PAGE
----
Vol. 19, No. 1
Arab Sign Languages: A Lexical Comparison
Department of Communication, University of California, San Diego, La Jolla, CA, USA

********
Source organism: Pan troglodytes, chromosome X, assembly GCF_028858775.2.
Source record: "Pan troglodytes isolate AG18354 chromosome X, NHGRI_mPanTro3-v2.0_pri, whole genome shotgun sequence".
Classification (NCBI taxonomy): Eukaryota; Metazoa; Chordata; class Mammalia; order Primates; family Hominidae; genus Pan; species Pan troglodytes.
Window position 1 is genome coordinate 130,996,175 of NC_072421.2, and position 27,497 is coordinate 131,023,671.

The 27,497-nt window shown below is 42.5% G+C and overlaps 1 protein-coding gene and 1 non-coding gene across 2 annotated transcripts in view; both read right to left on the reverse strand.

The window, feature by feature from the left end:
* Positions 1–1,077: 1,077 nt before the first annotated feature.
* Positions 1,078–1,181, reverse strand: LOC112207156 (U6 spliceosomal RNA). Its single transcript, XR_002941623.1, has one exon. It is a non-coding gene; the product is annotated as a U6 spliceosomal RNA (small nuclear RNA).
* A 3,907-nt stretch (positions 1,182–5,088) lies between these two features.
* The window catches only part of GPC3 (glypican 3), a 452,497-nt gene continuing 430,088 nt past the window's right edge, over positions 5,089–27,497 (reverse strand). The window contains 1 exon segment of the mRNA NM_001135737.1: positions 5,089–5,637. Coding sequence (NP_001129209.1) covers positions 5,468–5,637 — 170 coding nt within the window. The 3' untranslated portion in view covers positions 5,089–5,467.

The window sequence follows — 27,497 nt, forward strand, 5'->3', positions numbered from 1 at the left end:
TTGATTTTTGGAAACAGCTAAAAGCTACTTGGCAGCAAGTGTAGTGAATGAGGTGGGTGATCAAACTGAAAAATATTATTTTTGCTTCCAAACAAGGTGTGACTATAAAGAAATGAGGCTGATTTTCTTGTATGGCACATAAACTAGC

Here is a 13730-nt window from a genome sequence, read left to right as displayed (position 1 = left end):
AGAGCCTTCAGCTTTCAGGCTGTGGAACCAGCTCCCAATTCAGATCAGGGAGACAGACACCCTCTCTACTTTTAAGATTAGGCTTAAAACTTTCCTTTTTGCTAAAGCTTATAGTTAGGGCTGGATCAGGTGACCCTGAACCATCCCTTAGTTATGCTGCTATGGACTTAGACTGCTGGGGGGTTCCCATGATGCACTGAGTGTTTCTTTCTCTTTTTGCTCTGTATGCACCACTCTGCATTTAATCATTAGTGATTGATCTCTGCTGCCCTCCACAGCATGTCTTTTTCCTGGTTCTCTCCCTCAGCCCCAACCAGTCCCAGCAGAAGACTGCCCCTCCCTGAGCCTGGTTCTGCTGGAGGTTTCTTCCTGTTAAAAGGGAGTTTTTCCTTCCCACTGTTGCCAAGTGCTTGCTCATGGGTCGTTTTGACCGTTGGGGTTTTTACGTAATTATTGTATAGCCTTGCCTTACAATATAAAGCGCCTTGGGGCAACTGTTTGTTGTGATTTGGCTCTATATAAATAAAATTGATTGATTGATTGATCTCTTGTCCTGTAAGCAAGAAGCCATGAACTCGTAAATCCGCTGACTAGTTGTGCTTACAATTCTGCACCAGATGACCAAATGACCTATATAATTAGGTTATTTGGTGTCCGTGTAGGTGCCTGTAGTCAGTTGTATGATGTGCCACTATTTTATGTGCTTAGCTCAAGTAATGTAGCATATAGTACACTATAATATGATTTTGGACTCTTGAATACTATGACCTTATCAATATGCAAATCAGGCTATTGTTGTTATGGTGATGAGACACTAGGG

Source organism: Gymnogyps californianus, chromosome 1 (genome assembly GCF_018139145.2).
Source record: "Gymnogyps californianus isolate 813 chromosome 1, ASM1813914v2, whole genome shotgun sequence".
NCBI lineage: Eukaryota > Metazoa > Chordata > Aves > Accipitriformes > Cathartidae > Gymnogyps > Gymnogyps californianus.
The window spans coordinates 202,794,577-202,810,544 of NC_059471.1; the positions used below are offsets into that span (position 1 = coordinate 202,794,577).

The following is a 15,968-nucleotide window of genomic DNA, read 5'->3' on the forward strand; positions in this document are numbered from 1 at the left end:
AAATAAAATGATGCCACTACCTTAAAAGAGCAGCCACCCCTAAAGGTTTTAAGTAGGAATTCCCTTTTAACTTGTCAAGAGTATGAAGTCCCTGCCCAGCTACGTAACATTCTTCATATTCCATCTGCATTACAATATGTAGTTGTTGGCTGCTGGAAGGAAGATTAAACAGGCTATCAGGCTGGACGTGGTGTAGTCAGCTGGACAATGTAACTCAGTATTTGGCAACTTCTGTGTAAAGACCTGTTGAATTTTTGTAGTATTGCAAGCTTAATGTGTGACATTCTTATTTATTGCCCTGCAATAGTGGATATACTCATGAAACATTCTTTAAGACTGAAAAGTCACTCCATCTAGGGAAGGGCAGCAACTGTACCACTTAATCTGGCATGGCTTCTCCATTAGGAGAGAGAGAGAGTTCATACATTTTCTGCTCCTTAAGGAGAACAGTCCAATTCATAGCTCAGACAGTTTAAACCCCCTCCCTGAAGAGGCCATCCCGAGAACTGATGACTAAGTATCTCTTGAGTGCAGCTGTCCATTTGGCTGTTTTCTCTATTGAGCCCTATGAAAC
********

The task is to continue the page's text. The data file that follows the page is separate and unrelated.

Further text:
This article is a cross-linguistic examination of Al-Sayyid, Jordanian, Kuwaiti, Libyan, and Palestinian sign languages. It investigates the degree of lexical similarity between these languages to determine whether they belong to the same sign language family. Findings demonstrate that sign languages in the Arab world are varied and are unlikely to be related. I argue that this ls likely due to cultural and social practices in the Arab world that have led to a higher than average incidence of deafness within some communities due to consanguinity. But public education for deaf children in the Arab region was not established until the mid-20th century. As a consequence, sign language development in this region exists largely outside the domain of deaf institutions. Instead, family and tribe play a larger role. This case is distinct from Europe and North America , where the establishment of deaf institutions since the 18th and 19th centuries respectively has been instrumental to the history of Western sign languages.